We know for sure two things: oreos are the greatest cookies ever invented and we can find almost everything in the internet. This isn’t a new thing, in fact I’m opening a brand new pack of oreos right now, right here. I wish they were double stuffed oreos. Anyway, going back to the important stuff (not that oreos aren’t), almost everything is in the internet. The only thing I hadn’t found in the internet is the word “strufulufus


Actual proof that I’m not making up information *Testifies in Spanish*

Long story short, you won’t find that word in google because I made it up. Aside from this fun fact, almost nothing is out of the web. Everything we do, search, look up, shop or even hide is in the internet right now. If you’ve ever found an embarrassing picture of your junior high school years, then you know what I’m talking about. If you consider that’s the worst thing you can find about you in the internet, you are wrong.

Remember the book we all probably had reading assignments about in school? I’m not talking about you this time Poe. I’m talking about 1984, a book wrote by George Orwell in 1949  about a political dystopia in which he introduced one of the most controversial and horrifying entity ever; The Big Brother. If you haven’t read the book (or you just read the sparknotes article of it for your reading assignment, which in that case shame on you) I won’t bother spoiling it so these are the things you should now about it:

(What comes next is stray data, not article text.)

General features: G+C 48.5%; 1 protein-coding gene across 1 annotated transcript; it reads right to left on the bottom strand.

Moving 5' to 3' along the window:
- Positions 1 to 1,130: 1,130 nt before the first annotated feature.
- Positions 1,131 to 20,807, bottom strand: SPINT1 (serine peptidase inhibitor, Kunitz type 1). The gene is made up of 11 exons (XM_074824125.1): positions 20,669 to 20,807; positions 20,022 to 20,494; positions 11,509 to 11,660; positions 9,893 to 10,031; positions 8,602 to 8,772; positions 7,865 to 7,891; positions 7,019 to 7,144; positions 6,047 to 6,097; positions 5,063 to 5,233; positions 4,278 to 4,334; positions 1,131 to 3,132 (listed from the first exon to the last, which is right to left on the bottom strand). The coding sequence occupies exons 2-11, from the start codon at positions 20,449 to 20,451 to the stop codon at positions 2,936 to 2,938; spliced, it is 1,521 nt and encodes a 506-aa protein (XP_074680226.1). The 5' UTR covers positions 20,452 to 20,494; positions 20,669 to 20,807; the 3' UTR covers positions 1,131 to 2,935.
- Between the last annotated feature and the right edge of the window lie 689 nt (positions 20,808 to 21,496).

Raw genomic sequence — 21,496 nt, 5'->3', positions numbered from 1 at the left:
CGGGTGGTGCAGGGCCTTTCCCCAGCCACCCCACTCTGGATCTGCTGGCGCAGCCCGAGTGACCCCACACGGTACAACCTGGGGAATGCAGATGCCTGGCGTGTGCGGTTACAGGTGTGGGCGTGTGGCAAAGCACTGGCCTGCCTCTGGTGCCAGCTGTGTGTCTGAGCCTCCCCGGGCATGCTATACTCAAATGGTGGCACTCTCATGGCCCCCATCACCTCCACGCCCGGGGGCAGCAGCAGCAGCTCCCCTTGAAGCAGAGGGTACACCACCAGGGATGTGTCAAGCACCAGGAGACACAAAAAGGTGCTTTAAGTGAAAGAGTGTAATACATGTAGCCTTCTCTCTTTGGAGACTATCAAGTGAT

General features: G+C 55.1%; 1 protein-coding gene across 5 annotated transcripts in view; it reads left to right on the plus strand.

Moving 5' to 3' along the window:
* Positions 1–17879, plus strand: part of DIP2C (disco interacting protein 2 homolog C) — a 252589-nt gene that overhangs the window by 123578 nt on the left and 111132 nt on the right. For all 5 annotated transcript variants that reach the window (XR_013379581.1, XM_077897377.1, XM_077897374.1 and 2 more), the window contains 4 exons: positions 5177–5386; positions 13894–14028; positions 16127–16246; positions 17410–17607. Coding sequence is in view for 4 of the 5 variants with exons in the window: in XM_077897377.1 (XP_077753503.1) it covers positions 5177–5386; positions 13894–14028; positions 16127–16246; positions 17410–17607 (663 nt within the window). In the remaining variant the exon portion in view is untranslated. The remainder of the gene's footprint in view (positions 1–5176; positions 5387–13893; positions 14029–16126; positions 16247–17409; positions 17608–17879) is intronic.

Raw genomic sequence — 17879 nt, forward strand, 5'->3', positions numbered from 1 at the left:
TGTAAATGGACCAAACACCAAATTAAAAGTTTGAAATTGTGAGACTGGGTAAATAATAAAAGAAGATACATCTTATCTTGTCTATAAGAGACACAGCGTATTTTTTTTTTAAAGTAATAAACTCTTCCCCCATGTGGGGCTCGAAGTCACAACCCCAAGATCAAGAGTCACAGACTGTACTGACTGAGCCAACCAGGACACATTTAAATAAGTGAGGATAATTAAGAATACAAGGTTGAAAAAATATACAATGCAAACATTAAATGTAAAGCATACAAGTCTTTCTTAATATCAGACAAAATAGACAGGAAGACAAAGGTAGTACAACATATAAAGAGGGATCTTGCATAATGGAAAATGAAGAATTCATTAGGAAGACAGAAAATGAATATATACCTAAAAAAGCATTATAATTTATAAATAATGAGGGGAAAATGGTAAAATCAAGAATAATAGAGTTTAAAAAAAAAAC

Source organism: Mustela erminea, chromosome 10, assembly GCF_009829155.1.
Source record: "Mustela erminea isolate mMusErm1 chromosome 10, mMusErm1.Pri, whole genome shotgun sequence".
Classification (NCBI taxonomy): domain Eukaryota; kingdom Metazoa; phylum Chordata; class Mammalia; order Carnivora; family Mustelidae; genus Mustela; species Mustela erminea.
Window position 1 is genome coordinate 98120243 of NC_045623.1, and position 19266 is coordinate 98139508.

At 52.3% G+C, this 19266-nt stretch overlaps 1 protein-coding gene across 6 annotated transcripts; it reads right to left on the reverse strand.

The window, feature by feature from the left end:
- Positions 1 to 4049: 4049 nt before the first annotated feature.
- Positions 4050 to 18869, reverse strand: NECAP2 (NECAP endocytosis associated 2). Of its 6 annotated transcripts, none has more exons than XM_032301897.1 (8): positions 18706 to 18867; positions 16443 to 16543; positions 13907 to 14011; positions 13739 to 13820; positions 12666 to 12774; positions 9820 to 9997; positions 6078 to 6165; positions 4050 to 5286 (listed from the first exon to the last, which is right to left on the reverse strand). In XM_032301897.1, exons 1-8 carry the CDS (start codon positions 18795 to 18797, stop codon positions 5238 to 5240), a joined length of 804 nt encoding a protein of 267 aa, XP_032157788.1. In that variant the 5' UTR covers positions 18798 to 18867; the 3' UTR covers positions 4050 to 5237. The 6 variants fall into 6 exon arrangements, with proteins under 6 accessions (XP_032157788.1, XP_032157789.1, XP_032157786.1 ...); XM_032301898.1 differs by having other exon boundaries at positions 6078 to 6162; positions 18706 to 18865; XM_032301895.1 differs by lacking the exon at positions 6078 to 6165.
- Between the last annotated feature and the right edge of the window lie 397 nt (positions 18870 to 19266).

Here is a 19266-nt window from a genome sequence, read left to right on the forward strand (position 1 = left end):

1.  Big Brother is a character in George Orwell’s novel
  2. No one nows Big Brother, but it’s presence is always there, appearing in big screens the “party” has placed in all the city
  3. The party was able to control every single thing through cameras and the omnipresence of this entity.
  4. Big Brother is watching you.

Before I become your (probably boring) Literature teacher and because I promptly lose inspiration to keep talking about one of my favorite books, I’m going straight ahead to what my point is:

Big Brother a.k.a  the entire web, people around you, your teachers, the whole world and most important: YOUR MOM. #omg